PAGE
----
The PGs exercise their effects by activating rhodopsin-like transmembrane-spanning G protein-coupled receptors (GPCRs) [77]. In particular, PGE2, which has been implicated in PD [79], signals through a class of four E-prostanoid (EP) receptors (EP1–EP4) [68, 88]. It has also been shown that, in many neurodegenerative models, the PGE2 EP2 receptor mediates a significant neuro-inflammatory response [68, 89, 92, 93].

Together with the thromboxanes and prostacyclins, the prostaglandins form the prostanoid class of fatty acid derivatives, a subclass of eicosanoids [94]. The thromboxane, TXA2 has prothrombotic properties and is formed from PGH2 by platelets and causes platelet aggregation. An upregulation of thromboxanes (in particular, TXA2) has also been found in PD animal models [95, 96]. As mentioned previously, TXA2 is an eicosanoid and is a lipid signalling mediator [97].

The immune response in the brain leads to microglial activation, elaboration of pro-inflammatory cytokines, the production of reactive oxygen species (ROS) [98], iron deposition [99, 100]; pigment formation [101, 102], and also secondary neuronal injury [68]. Dopamine, via the oxidative stress that it generates in the cytoplasm, could contribute to the selective loss of neurons observed in PD; cytoplasmic dopamine and the resulting ROS therefore is an important damage-pathway in PD [103]. Mitochondrial ROS, particularly imperfect respiration producing H2O2 in brain mitochondria has been implicated in PD [104]. The inflammatory response in the CNS plays a critical role in the pathogenesis of PD [68]. Oxidative damage in particular, plays prominent roles in the degeneration of dopamine-containing neurons [41, 105, 106].

The link between prostaglandins, thromboxanes and iron accumulation in Parkinson's disease

There is extensive evidence that an overload of unliganded iron plays an important role in PD and in related disease such as progressive supranuclear palsy (PSP) [10, 22, 43, 44, 99, 107-141]. Iron is especially high in the substantia nigra, and it is, in particular, the hydroxyl radical produced via Fenton chemistry of the reaction between poorly liganded ferrous iron and hydrogen peroxide that is the chief culprit [142]. There is also evidence for a role of specific iron-dopamine complexes in the aetiology and pathogenesis of PD [43, 44, 138].

There is evidence that serum ferritin levels in PD patient might not be increased [123, 143, 144]. However, in a 2012 study, SF levels were significantly increased in male and female PD patients, and were correlated with Yahr stage and PD duration in men and women [143]. It was also shown that, in PD patients, there might be an accumulation of iron in the brain, which may accelerate free radical formation, lipid peroxidation, and neuronal death, but a reduction in systemic serum iron [145].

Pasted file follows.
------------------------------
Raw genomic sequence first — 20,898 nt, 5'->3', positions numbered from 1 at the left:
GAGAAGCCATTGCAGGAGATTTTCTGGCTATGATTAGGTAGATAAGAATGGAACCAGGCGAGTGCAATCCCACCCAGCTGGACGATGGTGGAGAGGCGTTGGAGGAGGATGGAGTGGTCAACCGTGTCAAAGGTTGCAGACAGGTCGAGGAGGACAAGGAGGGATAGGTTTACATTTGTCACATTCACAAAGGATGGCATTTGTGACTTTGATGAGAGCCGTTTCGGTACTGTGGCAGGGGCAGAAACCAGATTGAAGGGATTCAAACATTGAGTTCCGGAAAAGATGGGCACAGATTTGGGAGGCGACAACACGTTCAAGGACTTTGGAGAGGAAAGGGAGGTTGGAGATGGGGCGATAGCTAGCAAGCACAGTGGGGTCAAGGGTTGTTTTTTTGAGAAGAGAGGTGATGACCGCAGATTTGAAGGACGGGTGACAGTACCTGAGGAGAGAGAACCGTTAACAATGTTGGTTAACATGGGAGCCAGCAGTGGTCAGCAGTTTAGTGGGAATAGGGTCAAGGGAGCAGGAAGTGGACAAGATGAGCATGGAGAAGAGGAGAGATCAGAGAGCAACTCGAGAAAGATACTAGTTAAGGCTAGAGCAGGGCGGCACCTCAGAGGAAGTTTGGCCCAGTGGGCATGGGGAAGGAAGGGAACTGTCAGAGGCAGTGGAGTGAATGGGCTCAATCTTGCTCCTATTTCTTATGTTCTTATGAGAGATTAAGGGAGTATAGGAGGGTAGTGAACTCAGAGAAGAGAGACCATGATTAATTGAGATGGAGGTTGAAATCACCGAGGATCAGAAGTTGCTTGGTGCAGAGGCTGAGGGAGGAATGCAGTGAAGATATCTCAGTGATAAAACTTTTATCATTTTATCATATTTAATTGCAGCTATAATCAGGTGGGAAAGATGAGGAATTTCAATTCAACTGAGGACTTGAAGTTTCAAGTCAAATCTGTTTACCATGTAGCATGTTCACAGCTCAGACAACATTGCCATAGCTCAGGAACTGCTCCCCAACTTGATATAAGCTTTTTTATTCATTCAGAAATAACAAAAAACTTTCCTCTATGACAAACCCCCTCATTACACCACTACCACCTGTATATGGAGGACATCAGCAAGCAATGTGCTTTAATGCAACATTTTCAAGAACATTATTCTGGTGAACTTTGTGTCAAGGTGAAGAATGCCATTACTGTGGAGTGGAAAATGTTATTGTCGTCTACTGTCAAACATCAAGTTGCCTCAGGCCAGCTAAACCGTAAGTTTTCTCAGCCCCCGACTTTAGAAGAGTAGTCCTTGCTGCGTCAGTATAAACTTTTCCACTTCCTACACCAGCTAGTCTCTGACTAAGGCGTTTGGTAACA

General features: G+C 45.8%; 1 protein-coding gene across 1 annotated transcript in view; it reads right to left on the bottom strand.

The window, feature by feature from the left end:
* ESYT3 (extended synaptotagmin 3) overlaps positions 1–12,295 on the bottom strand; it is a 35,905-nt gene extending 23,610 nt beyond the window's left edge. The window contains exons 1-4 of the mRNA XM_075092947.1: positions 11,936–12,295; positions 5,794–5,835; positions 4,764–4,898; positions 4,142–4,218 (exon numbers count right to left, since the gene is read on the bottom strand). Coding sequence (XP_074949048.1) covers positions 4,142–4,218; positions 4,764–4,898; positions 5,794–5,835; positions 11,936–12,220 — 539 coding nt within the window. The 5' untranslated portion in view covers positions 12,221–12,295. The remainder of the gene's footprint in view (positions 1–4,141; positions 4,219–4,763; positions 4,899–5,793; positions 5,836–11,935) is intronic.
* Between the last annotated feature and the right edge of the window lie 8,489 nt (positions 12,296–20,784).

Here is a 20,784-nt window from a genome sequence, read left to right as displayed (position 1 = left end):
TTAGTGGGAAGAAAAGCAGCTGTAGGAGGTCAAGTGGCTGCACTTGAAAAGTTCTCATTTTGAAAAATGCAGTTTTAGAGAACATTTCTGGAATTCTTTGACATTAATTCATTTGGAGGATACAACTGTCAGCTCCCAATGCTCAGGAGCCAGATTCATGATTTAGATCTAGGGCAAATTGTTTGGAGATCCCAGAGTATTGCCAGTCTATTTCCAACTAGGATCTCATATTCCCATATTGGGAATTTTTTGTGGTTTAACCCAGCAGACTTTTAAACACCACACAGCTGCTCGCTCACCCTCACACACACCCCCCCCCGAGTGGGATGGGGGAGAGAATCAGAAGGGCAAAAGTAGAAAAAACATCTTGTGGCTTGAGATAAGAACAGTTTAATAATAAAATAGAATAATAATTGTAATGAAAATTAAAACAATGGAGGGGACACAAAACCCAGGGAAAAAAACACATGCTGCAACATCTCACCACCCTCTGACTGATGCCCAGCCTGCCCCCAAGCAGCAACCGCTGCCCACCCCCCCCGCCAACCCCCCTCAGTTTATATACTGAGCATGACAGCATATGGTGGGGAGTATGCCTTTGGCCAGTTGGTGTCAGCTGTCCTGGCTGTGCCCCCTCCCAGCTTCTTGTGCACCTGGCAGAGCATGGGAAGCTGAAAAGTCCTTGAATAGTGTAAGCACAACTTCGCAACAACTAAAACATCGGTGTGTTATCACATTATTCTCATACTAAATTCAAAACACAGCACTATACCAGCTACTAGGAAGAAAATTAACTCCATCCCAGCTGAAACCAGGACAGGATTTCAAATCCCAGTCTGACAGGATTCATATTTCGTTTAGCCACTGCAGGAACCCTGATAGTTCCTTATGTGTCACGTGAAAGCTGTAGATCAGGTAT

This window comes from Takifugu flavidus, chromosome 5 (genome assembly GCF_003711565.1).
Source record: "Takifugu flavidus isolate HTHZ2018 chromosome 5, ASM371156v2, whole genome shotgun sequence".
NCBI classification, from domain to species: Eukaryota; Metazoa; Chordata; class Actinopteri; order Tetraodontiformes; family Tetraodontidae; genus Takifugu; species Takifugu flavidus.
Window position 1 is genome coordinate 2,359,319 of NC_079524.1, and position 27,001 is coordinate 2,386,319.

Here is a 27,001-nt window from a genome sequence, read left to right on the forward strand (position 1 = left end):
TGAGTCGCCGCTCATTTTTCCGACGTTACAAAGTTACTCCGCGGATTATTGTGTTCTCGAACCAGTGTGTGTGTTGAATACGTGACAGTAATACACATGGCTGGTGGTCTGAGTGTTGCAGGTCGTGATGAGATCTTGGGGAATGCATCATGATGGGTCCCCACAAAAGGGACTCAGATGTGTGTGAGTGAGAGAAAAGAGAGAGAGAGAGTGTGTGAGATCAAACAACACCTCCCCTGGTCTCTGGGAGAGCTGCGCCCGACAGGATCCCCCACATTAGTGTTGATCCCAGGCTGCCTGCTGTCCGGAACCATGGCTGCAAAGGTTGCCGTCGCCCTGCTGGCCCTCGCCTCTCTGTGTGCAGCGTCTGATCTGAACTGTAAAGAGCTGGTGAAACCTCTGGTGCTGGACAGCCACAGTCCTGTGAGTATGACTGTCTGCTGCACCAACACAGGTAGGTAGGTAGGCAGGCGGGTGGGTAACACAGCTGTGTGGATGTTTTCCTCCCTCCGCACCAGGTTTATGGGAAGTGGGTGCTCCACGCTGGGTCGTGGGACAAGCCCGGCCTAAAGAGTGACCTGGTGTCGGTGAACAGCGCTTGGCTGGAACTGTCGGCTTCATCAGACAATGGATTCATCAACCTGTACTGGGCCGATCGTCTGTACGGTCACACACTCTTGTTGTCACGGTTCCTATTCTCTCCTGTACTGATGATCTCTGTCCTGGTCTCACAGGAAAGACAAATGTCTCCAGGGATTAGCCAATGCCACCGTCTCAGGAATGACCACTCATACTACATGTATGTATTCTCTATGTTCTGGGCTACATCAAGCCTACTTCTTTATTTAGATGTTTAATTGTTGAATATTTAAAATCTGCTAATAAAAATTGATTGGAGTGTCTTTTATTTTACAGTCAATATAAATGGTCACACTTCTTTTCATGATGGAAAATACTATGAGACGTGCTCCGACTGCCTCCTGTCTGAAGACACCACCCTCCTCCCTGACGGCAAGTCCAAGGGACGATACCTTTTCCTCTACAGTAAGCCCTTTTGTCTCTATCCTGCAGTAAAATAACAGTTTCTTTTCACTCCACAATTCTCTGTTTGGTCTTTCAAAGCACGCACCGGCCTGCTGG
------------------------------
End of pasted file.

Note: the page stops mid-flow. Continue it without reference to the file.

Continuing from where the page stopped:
The question now arises as to whether increased iron (systemic or in the brain) is associated with the upregulation of COX-2, PGs and thromboxanes. Interestingly, already in 1990, it was suggested that iron overload causes an upregulation of PGs [146]. Literature also suggests a positive correlation between increased SF and prostaglandin PGF [147], albeit SF is itself probably an inflammatory biomarker in many cases [45]. Iron overload also enhances the production of arachidonic acid and prostanoid, resulting in an increase in the production of TXA2 [148, 149] and prostacyclin [94].

The above-mentioned inflammatory signalling molecules are not only involved in PD, but are also well known for their participation in aberrant behavior of the coagulation/hematology system. The next paragraphs will discuss their effects specifically on the erythrocytes (RBCs) and on the fibrin network involved in clot formation. In the previous paragraphs, we reviewed the signalling molecules, cyclooxygenases, prostaglandins, thromboxane and iron, and showed their involvement and upregulation in PD. These molecules are also prominently involved in the hematological/ coagulation system. Here we focus specifically on platelets and fibrin, involved in the coagulation cascade, as well as RBCs (for recent reviews see [45, 150-153]. During inflammation, fibrin clot formation is changed [154-157] and this is due to a upregulation in signaling molecules – this will be discussed in the following paragraphs.

Cyclooxygenases (both COX-1 and COX-2) are expressed in platelets and have been widely studied from the perspective of the pharmacological properties of aspirin [158-162]. COX-1-dependent and -independent mechanisms also enhance Platelet-RBC interactions [163]. As mentioned in the previous paragraphs, cyclooxygenases mediate the production of PGs and thromboxanes. Both these signalling molecule groups are also found in platelets. Notably, the TXA2 receptor and PGI2 receptor are found in platelets [164]. Furthermore, PGs are also found in RBCs, these cells express prostacyclin receptor (PGI2) and contain PDE5 [165].

Thromboxanes (particularly TXA2) are produced by activated platelets and have prothrombotic properties and stimulate activation of platelets and increases platelet aggregation [166-169]. This is achieved by inducing expression of the glycoprotein complex GP IIb/IIIa in the cell membrane of platelets [164, 170, 171]. In platelets, TXA2 is generated from prostaglandin H2 by thromboxane-A synthase [172]. Also, the elevation of platelet reactivity by RBCs is likely mediated in part by its capacity to increase platelet TXA2 synthesis, and RBCs modulate biochemical and functional responsiveness of activated platelets [172, 173].